“Honest, up-front to their peers and leadership in a professional manner without participating in the gossip — this is your indispensable RT,” Karales said.
No time to wait and watch
Jack Fried, MA, RRT, director of respiratory care and neurodiagnostic services at St. Mark’s Hospital in Salt Lake City, UT, characterizes indispensable therapists as those who are flexible, willing to learn new skills, and bring a cheerful disposition to the job.
“Be the teammate others trust, value, and with whom others want to work,” Fried said.
The top trait for Bill Gilmer, RRT, respiratory care manager at USMD Hospital at Arlington in Arlington, TX, is flexibility.
“To me, the most important is a well-rounded therapist — one that can still work in any area of the hospital and doesn’t limit themselves to just one area,” Gilmer said.
Bob Yost, education coordinator for respiratory care at East Tennessee Children’s Hospital in Knoxville, suggests therapists seeking to become indispensable RTs continue to work on their professional skills.
“Our world is moving too fast to accommodate a lot of waiting and watching,” Yost said.
Joanna Hudak, MSM, RRT, RRT-NPS, manager at Sentara Leigh Hospital in Norfolk, VA, believes therapists need think about upgrading their credentials and degree and they also need to join their professional organizations and get actively involved.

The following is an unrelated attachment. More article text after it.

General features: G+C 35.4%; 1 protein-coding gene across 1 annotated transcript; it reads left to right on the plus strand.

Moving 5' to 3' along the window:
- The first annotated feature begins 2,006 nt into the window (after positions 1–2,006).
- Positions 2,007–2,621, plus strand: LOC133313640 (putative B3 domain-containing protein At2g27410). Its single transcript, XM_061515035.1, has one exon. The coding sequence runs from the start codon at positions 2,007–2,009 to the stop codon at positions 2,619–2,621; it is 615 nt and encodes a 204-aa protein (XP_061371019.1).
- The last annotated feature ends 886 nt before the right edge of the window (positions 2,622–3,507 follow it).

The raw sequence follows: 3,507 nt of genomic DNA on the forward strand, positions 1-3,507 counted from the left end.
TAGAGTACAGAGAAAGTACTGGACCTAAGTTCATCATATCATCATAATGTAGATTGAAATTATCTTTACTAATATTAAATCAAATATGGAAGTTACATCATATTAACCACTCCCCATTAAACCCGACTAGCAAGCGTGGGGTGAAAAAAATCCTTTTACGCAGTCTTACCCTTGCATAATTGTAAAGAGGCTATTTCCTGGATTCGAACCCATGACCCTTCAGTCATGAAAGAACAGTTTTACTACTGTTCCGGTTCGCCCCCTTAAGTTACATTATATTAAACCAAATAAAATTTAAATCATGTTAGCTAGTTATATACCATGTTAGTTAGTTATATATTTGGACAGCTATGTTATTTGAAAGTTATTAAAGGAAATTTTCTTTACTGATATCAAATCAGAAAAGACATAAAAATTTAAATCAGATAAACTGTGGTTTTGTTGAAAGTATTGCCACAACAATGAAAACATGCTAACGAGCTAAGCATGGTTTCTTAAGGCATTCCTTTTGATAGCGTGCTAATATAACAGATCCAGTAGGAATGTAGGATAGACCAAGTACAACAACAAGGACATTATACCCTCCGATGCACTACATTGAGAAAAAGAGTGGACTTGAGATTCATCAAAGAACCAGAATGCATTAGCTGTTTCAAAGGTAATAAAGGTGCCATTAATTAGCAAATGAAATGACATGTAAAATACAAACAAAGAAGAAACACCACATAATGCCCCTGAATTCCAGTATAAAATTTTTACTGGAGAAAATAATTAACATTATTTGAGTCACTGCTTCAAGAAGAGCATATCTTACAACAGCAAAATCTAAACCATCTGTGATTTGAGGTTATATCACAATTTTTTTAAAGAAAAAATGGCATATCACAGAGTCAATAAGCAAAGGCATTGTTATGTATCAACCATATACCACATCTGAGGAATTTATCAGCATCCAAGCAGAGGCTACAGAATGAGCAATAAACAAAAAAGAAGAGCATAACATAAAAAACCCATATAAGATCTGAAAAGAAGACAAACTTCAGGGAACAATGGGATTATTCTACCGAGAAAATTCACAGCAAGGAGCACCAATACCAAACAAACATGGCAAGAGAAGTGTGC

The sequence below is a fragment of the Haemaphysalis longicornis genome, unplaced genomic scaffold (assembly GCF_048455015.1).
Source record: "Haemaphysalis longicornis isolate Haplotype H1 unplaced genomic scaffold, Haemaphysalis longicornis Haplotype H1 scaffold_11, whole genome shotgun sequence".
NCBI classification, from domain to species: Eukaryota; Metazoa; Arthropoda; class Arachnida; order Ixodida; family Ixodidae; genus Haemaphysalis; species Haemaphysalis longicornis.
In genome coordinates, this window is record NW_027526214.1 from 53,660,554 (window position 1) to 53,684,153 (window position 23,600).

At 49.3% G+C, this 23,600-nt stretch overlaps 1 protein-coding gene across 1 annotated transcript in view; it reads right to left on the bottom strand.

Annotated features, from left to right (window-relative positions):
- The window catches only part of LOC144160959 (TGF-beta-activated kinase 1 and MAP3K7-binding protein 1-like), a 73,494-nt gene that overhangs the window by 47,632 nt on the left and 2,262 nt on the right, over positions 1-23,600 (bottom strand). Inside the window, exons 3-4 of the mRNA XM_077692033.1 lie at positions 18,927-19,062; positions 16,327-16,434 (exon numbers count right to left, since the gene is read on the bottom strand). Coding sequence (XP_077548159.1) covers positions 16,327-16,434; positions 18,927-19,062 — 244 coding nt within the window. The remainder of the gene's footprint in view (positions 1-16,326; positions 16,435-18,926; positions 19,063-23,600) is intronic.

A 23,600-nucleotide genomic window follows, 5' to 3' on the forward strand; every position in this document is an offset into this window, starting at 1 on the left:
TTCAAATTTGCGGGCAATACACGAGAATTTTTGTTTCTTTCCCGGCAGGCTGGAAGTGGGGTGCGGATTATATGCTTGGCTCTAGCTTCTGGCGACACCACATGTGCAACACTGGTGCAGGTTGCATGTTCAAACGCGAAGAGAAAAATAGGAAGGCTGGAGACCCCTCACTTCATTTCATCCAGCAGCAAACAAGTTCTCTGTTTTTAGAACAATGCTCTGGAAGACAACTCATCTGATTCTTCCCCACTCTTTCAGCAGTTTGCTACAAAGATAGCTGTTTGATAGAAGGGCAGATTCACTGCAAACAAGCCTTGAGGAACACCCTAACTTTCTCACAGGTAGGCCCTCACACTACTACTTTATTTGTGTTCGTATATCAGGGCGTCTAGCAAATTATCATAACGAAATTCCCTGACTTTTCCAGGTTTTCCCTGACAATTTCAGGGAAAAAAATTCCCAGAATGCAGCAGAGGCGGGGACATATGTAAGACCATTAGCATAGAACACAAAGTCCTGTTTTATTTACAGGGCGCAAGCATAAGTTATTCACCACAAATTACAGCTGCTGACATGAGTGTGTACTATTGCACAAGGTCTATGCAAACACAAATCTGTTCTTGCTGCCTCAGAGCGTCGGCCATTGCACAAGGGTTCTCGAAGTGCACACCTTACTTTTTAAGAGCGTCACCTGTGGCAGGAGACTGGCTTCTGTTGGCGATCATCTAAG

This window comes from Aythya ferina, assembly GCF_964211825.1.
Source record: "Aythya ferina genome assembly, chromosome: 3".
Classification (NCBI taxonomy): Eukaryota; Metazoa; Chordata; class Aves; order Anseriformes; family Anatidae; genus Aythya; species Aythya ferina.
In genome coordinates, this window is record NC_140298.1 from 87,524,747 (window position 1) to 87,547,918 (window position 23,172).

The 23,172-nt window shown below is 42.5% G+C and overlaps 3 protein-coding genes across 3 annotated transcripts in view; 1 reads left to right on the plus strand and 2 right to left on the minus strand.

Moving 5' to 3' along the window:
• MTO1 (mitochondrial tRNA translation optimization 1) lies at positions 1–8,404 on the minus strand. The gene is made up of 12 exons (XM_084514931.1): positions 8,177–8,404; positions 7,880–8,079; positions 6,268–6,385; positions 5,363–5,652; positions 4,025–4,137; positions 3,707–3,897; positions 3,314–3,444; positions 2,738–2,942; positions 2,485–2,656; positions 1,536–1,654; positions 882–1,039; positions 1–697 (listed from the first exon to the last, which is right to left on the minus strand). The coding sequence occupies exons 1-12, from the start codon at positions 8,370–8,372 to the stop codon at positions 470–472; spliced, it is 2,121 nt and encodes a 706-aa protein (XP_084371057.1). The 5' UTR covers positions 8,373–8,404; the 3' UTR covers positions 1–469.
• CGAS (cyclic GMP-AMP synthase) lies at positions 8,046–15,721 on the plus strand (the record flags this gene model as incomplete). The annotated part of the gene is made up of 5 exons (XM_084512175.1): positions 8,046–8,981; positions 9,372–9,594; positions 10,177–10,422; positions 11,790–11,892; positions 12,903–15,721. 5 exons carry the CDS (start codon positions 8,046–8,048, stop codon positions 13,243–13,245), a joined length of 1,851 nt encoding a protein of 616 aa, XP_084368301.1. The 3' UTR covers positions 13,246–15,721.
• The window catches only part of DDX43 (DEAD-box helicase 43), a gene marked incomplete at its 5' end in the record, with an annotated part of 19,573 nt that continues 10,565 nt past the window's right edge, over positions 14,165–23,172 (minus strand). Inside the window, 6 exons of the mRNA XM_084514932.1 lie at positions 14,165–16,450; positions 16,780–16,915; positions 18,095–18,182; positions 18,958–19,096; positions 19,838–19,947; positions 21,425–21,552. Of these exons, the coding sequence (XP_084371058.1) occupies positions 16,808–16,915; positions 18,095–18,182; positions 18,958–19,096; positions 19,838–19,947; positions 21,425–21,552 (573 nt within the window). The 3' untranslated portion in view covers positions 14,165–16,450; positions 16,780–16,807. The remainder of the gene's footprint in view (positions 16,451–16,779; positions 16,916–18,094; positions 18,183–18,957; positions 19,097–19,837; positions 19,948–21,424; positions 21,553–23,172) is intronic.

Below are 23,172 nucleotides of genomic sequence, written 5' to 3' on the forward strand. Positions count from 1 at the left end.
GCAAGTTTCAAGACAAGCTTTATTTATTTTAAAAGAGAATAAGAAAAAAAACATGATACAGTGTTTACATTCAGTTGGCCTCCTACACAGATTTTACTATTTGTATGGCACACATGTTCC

They should consider how they can become indispensable to their organization as a whole too.
“Take the phone project no one else wants, take the lead for United Way and other approved fundraisers,” Hudak said.
She says getting out there puts you in touch with leaders in the organization and that can be priceless when leadership opportunities become available.
“When positions open up within your organization you are noticed already as a leader or informal leader,” Hudak said.
Hold on to new grad passion
What if you’re just starting out in the profession? Sally Whitten, MHS, RRT, director of respiratory care at Maine Medical Center in Portland, has some particularly sage advice for new therapists too.
“In my position, I interview many new grad applicants and they are so excited about their new profession,” Whitten said. “They observe highly skilled RTs during their clinical assignments and often share the name of the RT they would most like to emulate at some point in their career.”
When she asks them what made this RT special for them, she says they talk about being treated with kindness, observing a willingness to teach, and witnessing a helpful and friendly approach with everyone the RT interacted with during the shift.
She suggests new grads hold on to that image and work hard to emulate that RT who stood out from the crowd during their clinical rotations.
“You can approach this profession as a job that you go to every day or as a career you are passionate about and proud to be part of,” Whitten said. “The indispensable RT carries that new grad passion throughout their career and that enthusiasm shines through in all aspects of their performance.”